# Quadratic Equations (that can't be Factorised)

Homework Statement

If x is real and p = $$\frac{3(x^{2}+1)}{2x-1}$$, prove that p2 - 3(p+3) $$\geq$$ 0.

## Homework Equations

ax2 + bx + c = 0

x = $$\frac{-b \pm \sqrt{b^{2}-4ac}}{2a}$$

Nature of the Roots of a Quadratic Equation:

If b2 - 4ac is positive, quadratic equation has two real & distinct roots.

If b2 - 4ac is zero, quadratic equation has repeated roots or equal roots.

If b2 - 4ac is negative, quadratic equation has no real roots.

## The Attempt at a Solution

p = $$\frac{3(x^{2}+1)}{2x-1}$$

p(2x - 1) = 3(x2 + 1)

3x2 - 2px + (p + 3) = 0

Now to determine the nature of the root:

b2 - 4ac = (-2p)2 - 4(3)(p + 3)

b2 - 4ac = 4[p2 - 3(p + 3)]

After this stage, i don't know how to continue on to prove that p2 - 3(p+3) $$\geq$$ 0. Or is my above strategy wrong?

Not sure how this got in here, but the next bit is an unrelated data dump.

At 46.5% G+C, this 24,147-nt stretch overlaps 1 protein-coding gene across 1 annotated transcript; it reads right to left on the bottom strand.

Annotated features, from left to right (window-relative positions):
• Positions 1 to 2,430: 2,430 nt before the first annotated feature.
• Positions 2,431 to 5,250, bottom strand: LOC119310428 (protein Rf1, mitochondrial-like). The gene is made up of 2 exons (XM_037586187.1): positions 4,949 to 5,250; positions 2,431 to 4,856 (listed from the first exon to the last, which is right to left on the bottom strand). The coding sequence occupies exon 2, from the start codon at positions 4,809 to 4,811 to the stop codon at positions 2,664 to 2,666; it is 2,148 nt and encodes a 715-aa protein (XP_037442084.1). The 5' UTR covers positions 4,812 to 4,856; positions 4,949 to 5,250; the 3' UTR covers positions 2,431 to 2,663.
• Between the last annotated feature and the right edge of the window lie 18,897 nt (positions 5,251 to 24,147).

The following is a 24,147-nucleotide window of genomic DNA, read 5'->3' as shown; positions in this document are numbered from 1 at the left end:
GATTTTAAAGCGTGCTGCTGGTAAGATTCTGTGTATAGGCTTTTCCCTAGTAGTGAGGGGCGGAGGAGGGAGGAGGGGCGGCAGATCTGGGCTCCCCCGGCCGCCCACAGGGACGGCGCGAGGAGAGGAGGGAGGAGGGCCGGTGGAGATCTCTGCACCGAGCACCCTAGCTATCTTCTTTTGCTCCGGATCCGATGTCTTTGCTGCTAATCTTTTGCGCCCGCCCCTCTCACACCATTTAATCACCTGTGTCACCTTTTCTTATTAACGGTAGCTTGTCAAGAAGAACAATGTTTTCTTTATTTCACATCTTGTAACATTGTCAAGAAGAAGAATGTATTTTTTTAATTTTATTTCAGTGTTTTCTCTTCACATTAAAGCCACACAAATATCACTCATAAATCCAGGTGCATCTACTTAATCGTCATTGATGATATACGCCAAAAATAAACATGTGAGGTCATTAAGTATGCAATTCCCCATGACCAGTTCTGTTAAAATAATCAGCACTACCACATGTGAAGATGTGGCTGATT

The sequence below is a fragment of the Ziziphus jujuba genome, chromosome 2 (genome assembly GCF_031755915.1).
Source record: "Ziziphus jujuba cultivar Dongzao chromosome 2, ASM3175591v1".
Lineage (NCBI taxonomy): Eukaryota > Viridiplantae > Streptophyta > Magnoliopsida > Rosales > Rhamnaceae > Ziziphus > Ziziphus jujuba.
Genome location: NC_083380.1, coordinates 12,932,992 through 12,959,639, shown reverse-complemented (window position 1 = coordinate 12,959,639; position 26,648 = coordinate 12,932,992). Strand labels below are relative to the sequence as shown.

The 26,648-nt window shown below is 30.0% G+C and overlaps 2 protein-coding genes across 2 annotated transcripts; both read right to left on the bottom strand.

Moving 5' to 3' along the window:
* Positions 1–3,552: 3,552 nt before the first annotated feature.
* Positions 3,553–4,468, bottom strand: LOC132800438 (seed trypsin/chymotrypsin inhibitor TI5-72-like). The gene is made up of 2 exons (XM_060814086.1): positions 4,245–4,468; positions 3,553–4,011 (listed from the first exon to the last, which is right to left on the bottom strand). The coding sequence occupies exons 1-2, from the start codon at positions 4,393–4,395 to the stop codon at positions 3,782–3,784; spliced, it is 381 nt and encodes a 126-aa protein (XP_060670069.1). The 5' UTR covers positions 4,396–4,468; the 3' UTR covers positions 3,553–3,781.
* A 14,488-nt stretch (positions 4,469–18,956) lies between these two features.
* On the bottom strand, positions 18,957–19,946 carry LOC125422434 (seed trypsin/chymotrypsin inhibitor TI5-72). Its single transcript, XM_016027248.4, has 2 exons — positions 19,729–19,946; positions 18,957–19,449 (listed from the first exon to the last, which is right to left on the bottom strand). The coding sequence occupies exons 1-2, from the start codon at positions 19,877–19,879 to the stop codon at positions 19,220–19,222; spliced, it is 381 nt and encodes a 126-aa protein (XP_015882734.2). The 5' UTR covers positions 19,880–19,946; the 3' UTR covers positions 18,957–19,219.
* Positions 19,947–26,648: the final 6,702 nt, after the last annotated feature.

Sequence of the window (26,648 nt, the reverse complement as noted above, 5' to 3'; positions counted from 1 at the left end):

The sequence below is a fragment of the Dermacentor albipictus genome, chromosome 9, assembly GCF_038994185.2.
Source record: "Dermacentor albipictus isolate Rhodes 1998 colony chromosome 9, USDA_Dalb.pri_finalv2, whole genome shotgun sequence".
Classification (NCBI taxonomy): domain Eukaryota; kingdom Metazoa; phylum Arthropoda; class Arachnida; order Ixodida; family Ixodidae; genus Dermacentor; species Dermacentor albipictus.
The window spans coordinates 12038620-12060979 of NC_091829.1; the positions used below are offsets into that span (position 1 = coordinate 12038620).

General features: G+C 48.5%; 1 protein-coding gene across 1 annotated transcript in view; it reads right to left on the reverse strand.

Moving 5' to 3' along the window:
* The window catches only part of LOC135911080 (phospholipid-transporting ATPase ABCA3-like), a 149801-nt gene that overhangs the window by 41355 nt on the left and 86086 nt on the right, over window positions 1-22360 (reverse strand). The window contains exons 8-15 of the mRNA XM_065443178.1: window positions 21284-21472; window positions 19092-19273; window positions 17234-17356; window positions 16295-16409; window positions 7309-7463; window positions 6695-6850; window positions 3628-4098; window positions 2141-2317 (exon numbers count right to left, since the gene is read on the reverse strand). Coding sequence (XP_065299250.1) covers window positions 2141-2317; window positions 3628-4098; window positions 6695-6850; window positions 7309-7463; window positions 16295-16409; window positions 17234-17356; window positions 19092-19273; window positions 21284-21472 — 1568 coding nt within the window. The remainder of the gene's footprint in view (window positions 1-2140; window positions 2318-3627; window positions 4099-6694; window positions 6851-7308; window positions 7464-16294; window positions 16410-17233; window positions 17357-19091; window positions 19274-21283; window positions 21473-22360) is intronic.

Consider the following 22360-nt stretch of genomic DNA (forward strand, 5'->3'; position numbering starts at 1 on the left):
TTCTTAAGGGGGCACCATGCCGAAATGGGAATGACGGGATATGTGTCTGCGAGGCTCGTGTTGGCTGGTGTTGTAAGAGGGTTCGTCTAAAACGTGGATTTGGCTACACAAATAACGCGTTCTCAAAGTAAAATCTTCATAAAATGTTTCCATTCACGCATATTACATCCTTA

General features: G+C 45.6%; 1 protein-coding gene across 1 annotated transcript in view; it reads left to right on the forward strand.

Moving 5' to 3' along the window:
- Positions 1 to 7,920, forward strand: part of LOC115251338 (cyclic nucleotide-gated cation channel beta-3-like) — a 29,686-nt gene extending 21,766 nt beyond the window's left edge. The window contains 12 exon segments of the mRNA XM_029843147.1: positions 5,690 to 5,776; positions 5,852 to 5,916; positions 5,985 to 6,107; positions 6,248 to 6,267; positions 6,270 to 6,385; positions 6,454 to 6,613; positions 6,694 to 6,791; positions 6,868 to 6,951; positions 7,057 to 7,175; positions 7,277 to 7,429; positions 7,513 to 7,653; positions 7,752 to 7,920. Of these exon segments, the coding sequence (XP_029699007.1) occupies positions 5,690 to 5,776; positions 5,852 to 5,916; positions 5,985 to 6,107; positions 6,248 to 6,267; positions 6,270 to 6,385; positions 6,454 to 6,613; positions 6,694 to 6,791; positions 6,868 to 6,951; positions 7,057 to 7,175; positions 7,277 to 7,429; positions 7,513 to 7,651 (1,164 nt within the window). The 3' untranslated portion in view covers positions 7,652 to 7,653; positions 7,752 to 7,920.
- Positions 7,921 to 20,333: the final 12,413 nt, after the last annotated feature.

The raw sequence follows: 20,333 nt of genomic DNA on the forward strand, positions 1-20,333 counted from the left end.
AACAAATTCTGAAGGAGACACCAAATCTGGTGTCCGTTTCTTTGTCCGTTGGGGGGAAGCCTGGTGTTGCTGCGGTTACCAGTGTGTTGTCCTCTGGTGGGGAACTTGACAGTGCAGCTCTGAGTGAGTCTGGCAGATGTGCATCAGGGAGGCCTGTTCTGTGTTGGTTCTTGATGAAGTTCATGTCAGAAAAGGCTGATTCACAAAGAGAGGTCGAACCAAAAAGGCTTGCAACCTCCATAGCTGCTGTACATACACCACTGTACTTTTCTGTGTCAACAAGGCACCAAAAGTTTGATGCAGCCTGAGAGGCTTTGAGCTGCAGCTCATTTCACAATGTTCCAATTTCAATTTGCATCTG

Cyosis
Homework Helper
Everything you have done so far is correct. So lets continue from your last step.

$$b^2 - 4ac = 4[p^2 - 3(p + 3)]$$

You stated in the relevant equation section that if $b^2-4ac \geq 0$ then x has real solutions. So lets take a real number, lets say $n \geq 0$ so that $b^2-4ac=n$. Do you understand that for this n x always has a real root? Now solve $n = 4[p^2 - 3(p + 3)]$ for $p^2-3(p+3)$. What can you conclude now?

Alternatively calculate x by using the ABC formula so you get the following equation for x:

$$x= \frac{2p \pm \sqrt{4p^2-4*3(p+3)}}{6}$$. Do you now see why it follows that $p^2-3(p+3)\geq 0$?

Last edited:
Ohhhhh... now i get it!

Since the question has already informed us that x is real for the following formula:

x = $$\frac{-b + \sqrt{b^{2} - 4ac}}{2a}$$

therefore,

(b2 - 4ac) can either be equal or greater than zero, so as to produce real roots for this quadratic equation.

Thanks Cyosis for the guidance!

mcsun

Cyosis
Homework Helper
You're welcome.